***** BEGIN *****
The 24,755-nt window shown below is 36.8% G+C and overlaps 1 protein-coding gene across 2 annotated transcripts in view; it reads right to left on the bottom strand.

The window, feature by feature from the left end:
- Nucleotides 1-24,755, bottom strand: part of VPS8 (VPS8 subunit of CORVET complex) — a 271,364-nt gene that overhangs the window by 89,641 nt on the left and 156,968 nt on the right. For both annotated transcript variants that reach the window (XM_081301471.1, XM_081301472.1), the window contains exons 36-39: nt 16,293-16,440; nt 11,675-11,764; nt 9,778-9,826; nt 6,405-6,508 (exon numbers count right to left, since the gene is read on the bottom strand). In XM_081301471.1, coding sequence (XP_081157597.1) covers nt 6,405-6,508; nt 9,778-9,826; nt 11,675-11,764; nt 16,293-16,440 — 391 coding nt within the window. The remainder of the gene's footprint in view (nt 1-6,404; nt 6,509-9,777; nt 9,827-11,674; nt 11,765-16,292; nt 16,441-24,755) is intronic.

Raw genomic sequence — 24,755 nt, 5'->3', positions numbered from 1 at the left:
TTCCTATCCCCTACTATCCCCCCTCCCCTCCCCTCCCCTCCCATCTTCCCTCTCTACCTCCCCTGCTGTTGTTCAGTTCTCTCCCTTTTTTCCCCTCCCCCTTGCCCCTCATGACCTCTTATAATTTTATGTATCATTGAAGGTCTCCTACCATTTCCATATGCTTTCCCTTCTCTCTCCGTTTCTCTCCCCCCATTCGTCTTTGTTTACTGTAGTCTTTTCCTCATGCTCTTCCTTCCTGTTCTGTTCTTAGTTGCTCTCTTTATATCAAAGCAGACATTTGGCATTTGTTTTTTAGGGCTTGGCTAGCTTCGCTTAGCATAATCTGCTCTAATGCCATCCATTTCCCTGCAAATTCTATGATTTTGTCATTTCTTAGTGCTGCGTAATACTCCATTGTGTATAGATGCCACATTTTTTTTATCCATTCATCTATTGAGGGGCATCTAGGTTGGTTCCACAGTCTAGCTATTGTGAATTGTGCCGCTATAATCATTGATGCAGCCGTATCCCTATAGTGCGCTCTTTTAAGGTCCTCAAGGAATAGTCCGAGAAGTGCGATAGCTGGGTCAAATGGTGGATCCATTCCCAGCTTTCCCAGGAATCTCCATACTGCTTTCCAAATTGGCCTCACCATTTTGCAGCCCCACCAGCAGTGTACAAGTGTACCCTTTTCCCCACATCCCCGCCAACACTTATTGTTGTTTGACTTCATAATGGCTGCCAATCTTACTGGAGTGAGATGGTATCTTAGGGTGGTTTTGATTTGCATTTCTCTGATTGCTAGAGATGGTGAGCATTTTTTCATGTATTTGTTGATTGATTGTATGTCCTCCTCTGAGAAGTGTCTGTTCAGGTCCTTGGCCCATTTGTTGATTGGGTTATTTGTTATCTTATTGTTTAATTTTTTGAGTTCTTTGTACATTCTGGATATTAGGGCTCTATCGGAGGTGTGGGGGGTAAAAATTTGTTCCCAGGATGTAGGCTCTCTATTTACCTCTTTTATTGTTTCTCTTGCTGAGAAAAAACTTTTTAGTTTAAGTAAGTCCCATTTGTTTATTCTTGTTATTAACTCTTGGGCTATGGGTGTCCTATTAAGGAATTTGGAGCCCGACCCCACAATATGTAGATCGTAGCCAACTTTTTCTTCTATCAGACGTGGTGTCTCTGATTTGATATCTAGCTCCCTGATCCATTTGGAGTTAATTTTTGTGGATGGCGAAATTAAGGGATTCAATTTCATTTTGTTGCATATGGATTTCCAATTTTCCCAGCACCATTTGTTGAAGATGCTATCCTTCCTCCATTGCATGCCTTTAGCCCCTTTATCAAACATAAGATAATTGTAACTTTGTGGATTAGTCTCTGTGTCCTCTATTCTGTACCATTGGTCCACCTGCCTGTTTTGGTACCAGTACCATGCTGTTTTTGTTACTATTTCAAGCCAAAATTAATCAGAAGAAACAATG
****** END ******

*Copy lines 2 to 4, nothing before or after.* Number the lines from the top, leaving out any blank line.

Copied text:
The window, feature by feature from the left end:
- Nucleotides 1-24,755, bottom strand: part of VPS8 (VPS8 subunit of CORVET complex) — a 271,364-nt gene that overhangs the window by 89,641 nt on the left and 156,968 nt on the right. For both annotated transcript variants that reach the window (XM_081301471.1, XM_081301472.1), the window contains exons 36-39: nt 16,293-16,440; nt 11,675-11,764; nt 9,778-9,826; nt 6,405-6,508 (exon numbers count right to left, since the gene is read on the bottom strand). In XM_081301471.1, coding sequence (XP_081157597.1) covers nt 6,405-6,508; nt 9,778-9,826; nt 11,675-11,764; nt 16,293-16,440 — 391 coding nt within the window. The remainder of the gene's footprint in view (nt 1-6,404; nt 6,509-9,777; nt 9,827-11,674; nt 11,765-16,292; nt 16,441-24,755) is intronic.

Raw genomic sequence — 24,755 nt, 5'->3', positions numbered from 1 at the left: